While the debates over the nostalgia ‘industry’ continue to rage, it’s fair to say that the renaissance enjoyed by the cassette is not a purely economic one. After all, the costs involved in burning a bunch of CD-Rs and stuffing them into handmade sleeves is negligible, and even though a bulk batch of 100 C30 cassettes can be obtained for in the region of 55p per unit, the time and effort required to dub even a small run of tapes is proportionally greater than any number of CD-R burns. But the changing nature of the music industry means that where it’s at now is in the small-scale, the personal, and the idea that an artist or label has invested time and personal attention on a product imbues the object with an instant emotional resonance.

The debut release from Glasgow’s Forehead – the vehicle of Sean Garrett (said to be ‘the shyest frontman you’ll ever meet’ and mother goose of the Lovely Ladies) – is appropriately named, as it is being released – if you hadn’t already deduced – on (baby blue) cassette, in a limited edition of just 15. It’s also being released as a download of course. Because no artist makes a release exclusively for 15 people.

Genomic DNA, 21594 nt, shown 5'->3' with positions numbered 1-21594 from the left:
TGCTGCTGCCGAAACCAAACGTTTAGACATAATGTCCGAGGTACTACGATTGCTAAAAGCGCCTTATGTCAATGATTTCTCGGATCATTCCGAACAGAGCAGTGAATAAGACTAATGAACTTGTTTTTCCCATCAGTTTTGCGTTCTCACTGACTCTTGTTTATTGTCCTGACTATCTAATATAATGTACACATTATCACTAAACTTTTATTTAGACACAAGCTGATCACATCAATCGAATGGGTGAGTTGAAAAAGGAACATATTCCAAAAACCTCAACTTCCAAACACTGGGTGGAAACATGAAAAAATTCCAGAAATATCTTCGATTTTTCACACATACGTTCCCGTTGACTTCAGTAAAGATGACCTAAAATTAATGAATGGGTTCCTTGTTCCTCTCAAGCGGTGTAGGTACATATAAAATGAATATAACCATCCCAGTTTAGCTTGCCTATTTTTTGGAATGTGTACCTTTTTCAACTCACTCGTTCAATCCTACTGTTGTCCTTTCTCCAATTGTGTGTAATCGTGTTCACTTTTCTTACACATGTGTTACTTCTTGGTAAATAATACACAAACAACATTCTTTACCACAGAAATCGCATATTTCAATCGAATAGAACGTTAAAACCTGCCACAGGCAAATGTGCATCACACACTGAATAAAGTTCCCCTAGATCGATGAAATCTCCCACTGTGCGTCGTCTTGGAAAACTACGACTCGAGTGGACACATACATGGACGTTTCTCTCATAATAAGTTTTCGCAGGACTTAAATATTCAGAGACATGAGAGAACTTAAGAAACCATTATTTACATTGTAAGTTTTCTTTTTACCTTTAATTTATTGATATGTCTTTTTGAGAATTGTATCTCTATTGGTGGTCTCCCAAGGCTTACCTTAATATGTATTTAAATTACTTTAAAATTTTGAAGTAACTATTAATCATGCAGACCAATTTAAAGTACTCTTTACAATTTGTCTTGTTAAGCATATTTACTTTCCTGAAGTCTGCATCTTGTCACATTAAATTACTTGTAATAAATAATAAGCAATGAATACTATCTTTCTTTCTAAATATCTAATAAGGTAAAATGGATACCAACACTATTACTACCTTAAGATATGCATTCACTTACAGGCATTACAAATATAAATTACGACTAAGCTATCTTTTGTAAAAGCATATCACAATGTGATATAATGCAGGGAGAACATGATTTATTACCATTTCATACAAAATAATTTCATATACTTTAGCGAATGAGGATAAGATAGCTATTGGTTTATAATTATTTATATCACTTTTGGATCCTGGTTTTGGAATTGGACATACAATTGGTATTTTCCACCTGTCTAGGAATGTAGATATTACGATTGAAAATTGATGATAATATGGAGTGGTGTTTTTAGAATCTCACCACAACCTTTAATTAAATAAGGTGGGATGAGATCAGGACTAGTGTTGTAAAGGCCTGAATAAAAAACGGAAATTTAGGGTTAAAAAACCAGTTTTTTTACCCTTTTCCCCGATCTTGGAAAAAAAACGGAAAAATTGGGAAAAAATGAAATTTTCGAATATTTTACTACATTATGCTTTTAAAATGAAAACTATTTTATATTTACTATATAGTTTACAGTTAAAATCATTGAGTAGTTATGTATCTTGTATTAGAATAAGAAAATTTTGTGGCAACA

The blurb notes that the four tracks contained herein ‘have been about for a while but are only being released now, a testament to Sean’s wholly unwarranted modesty’. And yes, the songs are superb, in a sketchy, nervous, hesitant yet achingly sincere way. You get the impression that Garret’s shyness is integral to the material, to the extent that its awkwardness defines what makes it special. And by no means interpret awkward as clumsy: there’s a skilled songwriter hiding behind the sonic fog here.

Regardless of the protracted journey between conception, recording and release, in keeping with the EP’s title, Bedroom Tapes conveys the spirit of 90s analogue enthusiasm. Low-key, lo-fi indie rock songs, reminiscent less of Pavement and more of Silver Jews, define the Forehead sound. This only serves to amplify the nostalgic quality of the release, evoking the excitement of hearing something stubbornly lo-fi, dubbed from a cassette or a record, the grind of a worn stylus on cheaply-pressed vinyl, for the first time.

Forehead also captures the awkward shyness of J Mascis on ‘Honest’, and the swampy plod of ‘Corner Pieces Falling Apart’ bursts into slanted psych-hued noise before crawling off to hide under the table.